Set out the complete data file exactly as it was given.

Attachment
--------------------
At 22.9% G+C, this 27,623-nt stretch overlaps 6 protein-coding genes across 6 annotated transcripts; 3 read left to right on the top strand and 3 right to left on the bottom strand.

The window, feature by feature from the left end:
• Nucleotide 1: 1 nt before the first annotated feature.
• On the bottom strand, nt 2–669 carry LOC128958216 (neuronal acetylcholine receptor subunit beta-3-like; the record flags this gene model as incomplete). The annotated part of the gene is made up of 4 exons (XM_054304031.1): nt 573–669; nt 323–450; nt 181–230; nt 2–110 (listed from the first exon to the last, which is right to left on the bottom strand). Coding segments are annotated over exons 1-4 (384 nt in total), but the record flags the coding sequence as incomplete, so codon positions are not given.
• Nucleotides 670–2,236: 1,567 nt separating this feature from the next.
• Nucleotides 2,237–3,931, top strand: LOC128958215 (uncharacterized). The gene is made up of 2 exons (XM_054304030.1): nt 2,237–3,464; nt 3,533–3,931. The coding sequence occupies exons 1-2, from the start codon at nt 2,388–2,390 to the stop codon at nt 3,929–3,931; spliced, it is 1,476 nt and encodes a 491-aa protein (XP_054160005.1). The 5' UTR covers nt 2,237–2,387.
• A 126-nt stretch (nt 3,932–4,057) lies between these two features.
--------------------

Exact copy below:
At 22.9% G+C, this 27,623-nt stretch overlaps 6 protein-coding genes across 6 annotated transcripts; 3 read left to right on the top strand and 3 right to left on the bottom strand.

The window, feature by feature from the left end:
• Nucleotide 1: 1 nt before the first annotated feature.
• On the bottom strand, nt 2–669 carry LOC128958216 (neuronal acetylcholine receptor subunit beta-3-like; the record flags this gene model as incomplete). The annotated part of the gene is made up of 4 exons (XM_054304031.1): nt 573–669; nt 323–450; nt 181–230; nt 2–110 (listed from the first exon to the last, which is right to left on the bottom strand). Coding segments are annotated over exons 1-4 (384 nt in total), but the record flags the coding sequence as incomplete, so codon positions are not given.
• Nucleotides 670–2,236: 1,567 nt separating this feature from the next.
• Nucleotides 2,237–3,931, top strand: LOC128958215 (uncharacterized). The gene is made up of 2 exons (XM_054304030.1): nt 2,237–3,464; nt 3,533–3,931. The coding sequence occupies exons 1-2, from the start codon at nt 2,388–2,390 to the stop codon at nt 3,929–3,931; spliced, it is 1,476 nt and encodes a 491-aa protein (XP_054160005.1). The 5' UTR covers nt 2,237–2,387.
• A 126-nt stretch (nt 3,932–4,057) lies between these two features.